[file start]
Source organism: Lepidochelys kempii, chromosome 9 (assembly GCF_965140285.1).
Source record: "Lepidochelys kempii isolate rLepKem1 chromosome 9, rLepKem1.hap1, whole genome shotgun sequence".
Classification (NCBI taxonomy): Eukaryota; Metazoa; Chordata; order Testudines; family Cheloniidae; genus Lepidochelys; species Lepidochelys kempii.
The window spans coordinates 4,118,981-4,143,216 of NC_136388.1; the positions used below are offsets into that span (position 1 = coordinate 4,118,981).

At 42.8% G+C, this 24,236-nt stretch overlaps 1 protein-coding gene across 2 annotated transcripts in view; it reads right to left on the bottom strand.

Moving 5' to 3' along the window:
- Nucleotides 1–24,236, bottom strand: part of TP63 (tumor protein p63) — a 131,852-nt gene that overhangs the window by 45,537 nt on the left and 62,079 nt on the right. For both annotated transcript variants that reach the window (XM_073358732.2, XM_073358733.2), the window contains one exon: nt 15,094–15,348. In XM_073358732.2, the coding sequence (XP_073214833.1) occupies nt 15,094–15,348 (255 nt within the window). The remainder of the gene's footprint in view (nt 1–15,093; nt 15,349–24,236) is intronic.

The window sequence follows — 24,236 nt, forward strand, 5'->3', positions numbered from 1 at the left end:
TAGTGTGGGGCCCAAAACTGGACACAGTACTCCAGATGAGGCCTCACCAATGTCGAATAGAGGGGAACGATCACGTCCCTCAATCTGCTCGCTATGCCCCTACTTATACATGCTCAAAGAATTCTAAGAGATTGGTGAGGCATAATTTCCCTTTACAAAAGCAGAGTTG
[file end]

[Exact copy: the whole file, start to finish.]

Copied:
Source organism: Lepidochelys kempii, chromosome 9 (assembly GCF_965140285.1).
Source record: "Lepidochelys kempii isolate rLepKem1 chromosome 9, rLepKem1.hap1, whole genome shotgun sequence".
Classification (NCBI taxonomy): Eukaryota; Metazoa; Chordata; order Testudines; family Cheloniidae; genus Lepidochelys; species Lepidochelys kempii.
The window spans coordinates 4,118,981-4,143,216 of NC_136388.1; the positions used below are offsets into that span (position 1 = coordinate 4,118,981).

At 42.8% G+C, this 24,236-nt stretch overlaps 1 protein-coding gene across 2 annotated transcripts in view; it reads right to left on the bottom strand.

Moving 5' to 3' along the window:
- Nucleotides 1–24,236, bottom strand: part of TP63 (tumor protein p63) — a 131,852-nt gene that overhangs the window by 45,537 nt on the left and 62,079 nt on the right. For both annotated transcript variants that reach the window (XM_073358732.2, XM_073358733.2), the window contains one exon: nt 15,094–15,348. In XM_073358732.2, the coding sequence (XP_073214833.1) occupies nt 15,094–15,348 (255 nt within the window). The remainder of the gene's footprint in view (nt 1–15,093; nt 15,349–24,236) is intronic.

The window sequence follows — 24,236 nt, forward strand, 5'->3', positions numbered from 1 at the left end:
TAGTGTGGGGCCCAAAACTGGACACAGTACTCCAGATGAGGCCTCACCAATGTCGAATAGAGGGGAACGATCACGTCCCTCAATCTGCTCGCTATGCCCCTACTTATACATGCTCAAAGAATTCTAAGAGATTGGTGAGGCATAATTTCCCTTTACAAAAGCAGAGTTG